He vastly improved tournament parking, brought in several women members, expanded the dining and business entertaining options, built a vast driving range and practice facility, increased the number of on-campus beds significantly, improved security, successfully enforced (defying the demands of modern culture) a no-cellphone policy and has built a media center that is far closer to the Taj Mahal than a traditional press tent.
He hired marketing and sales people from leading American companies, and was happy to pay for their skills, though they’d work in almost complete anonymity.
Ridley, since 2011 the chairman of the tournament’s competition committee, will surely oversee changes to the course—or "improvements," as Cliff Roberts preferred to call them.
Ridley’s job in that regard will be, at a minimum, to maintain that status quo, through the Latin American and Asian amateur events, through national and international broadcast contracts, through other forms of media.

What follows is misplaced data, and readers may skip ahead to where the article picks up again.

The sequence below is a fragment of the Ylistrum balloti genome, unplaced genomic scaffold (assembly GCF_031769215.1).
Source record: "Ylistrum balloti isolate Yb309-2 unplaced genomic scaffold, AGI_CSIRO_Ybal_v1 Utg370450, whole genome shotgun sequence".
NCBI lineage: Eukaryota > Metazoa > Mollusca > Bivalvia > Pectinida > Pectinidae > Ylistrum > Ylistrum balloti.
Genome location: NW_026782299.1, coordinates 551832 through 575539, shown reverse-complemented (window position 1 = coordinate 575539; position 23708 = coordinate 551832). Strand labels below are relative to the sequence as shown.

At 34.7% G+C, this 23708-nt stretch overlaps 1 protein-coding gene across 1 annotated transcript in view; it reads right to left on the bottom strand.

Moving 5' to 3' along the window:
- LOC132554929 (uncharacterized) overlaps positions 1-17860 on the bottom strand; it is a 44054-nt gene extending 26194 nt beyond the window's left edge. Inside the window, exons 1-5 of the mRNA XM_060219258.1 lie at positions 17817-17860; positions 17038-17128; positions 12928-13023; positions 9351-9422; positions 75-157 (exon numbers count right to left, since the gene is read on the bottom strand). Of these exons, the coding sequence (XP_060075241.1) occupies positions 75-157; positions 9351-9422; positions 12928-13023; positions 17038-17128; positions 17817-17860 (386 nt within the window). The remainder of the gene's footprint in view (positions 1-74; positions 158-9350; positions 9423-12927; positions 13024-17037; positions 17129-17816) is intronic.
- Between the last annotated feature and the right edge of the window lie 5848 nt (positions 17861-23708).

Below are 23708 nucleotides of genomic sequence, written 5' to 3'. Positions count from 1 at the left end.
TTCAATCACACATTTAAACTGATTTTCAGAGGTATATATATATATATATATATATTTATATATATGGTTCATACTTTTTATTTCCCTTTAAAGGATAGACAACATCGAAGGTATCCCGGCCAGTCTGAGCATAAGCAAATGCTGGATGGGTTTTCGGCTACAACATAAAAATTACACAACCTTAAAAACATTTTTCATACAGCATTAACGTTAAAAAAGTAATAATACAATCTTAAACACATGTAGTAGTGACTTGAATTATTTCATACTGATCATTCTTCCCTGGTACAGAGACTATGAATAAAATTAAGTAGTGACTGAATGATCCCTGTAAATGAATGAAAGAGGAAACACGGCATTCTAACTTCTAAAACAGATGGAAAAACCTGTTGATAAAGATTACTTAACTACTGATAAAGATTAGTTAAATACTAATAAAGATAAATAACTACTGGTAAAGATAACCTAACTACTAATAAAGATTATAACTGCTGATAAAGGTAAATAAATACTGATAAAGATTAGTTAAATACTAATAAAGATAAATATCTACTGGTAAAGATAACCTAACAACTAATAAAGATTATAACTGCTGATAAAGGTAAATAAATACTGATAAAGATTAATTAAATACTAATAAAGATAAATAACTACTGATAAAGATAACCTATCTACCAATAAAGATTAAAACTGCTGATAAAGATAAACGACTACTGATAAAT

If Fred Ridley can get the course where it needs to be, today’s community of golfers might speak of Rory McIlory and Jordan Spieth and Justin Thomas as Payne and his gang thought of the original Big Three going back to the ‘60s.
- Ridley takes over as new Augusta National chairmanThe Japan Times
- Pro golf: Billy Payne retiringSouth Bend Tribune
- Payne retires as Augusta National Golf Club chairmanAsheboro Courier Tribune
- Billy Payne retiring as Masters, Augusta National chairmanLos Angeles Times
- I've disagreed with Billy Payne, but on some things we share the same tuneUSA TODAY
- The good -- and the bad -- can rub off on prosESPN.co.uk
- Payne stepping down as Augusta National chairmanQuad-Cities Online
- Billy Payne retires as Masters chairmanWJBD Online
- Rosaforte: Payne opened Augusta to Drive, Chip and Putt kidsGolf Channel